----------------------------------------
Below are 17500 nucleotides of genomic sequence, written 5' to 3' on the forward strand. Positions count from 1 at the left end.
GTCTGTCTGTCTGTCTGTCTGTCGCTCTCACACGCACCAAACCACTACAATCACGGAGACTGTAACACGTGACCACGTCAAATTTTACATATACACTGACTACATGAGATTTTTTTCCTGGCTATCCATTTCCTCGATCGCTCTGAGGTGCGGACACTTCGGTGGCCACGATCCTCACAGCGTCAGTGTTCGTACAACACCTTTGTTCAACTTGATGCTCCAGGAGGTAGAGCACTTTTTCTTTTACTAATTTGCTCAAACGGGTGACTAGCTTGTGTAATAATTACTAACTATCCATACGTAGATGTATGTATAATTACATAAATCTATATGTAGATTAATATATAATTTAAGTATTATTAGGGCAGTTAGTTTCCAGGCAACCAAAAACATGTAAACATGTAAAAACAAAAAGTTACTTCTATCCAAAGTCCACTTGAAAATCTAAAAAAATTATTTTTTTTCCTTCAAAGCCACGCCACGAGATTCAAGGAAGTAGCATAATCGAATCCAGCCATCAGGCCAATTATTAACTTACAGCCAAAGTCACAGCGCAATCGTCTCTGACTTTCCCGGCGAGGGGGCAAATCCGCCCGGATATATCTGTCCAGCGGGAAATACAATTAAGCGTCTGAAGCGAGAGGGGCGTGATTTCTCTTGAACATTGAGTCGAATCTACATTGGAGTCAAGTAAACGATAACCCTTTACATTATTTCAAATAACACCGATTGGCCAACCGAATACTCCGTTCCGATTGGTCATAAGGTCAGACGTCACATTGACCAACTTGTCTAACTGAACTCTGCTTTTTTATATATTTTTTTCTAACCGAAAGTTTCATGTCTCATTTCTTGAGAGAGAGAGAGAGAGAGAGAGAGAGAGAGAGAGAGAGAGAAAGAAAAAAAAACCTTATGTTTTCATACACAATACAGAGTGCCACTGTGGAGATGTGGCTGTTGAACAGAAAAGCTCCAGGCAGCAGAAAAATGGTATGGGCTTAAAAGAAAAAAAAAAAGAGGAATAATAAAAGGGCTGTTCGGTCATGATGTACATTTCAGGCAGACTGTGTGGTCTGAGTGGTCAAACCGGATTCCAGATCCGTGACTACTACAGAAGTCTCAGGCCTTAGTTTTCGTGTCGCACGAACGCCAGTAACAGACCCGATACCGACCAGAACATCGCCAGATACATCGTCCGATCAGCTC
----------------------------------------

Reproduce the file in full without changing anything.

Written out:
Below are 17500 nucleotides of genomic sequence, written 5' to 3' on the forward strand. Positions count from 1 at the left end.
GTCTGTCTGTCTGTCTGTCTGTCGCTCTCACACGCACCAAACCACTACAATCACGGAGACTGTAACACGTGACCACGTCAAATTTTACATATACACTGACTACATGAGATTTTTTTCCTGGCTATCCATTTCCTCGATCGCTCTGAGGTGCGGACACTTCGGTGGCCACGATCCTCACAGCGTCAGTGTTCGTACAACACCTTTGTTCAACTTGATGCTCCAGGAGGTAGAGCACTTTTTCTTTTACTAATTTGCTCAAACGGGTGACTAGCTTGTGTAATAATTACTAACTATCCATACGTAGATGTATGTATAATTACATAAATCTATATGTAGATTAATATATAATTTAAGTATTATTAGGGCAGTTAGTTTCCAGGCAACCAAAAACATGTAAACATGTAAAAACAAAAAGTTACTTCTATCCAAAGTCCACTTGAAAATCTAAAAAAATTATTTTTTTTCCTTCAAAGCCACGCCACGAGATTCAAGGAAGTAGCATAATCGAATCCAGCCATCAGGCCAATTATTAACTTACAGCCAAAGTCACAGCGCAATCGTCTCTGACTTTCCCGGCGAGGGGGCAAATCCGCCCGGATATATCTGTCCAGCGGGAAATACAATTAAGCGTCTGAAGCGAGAGGGGCGTGATTTCTCTTGAACATTGAGTCGAATCTACATTGGAGTCAAGTAAACGATAACCCTTTACATTATTTCAAATAACACCGATTGGCCAACCGAATACTCCGTTCCGATTGGTCATAAGGTCAGACGTCACATTGACCAACTTGTCTAACTGAACTCTGCTTTTTTATATATTTTTTTCTAACCGAAAGTTTCATGTCTCATTTCTTGAGAGAGAGAGAGAGAGAGAGAGAGAGAGAGAGAGAGAGAGAAAGAAAAAAAAACCTTATGTTTTCATACACAATACAGAGTGCCACTGTGGAGATGTGGCTGTTGAACAGAAAAGCTCCAGGCAGCAGAAAAATGGTATGGGCTTAAAAGAAAAAAAAAAAGAGGAATAATAAAAGGGCTGTTCGGTCATGATGTACATTTCAGGCAGACTGTGTGGTCTGAGTGGTCAAACCGGATTCCAGATCCGTGACTACTACAGAAGTCTCAGGCCTTAGTTTTCGTGTCGCACGAACGCCAGTAACAGACCCGATACCGACCAGAACATCGCCAGATACATCGTCCGATCAGCTC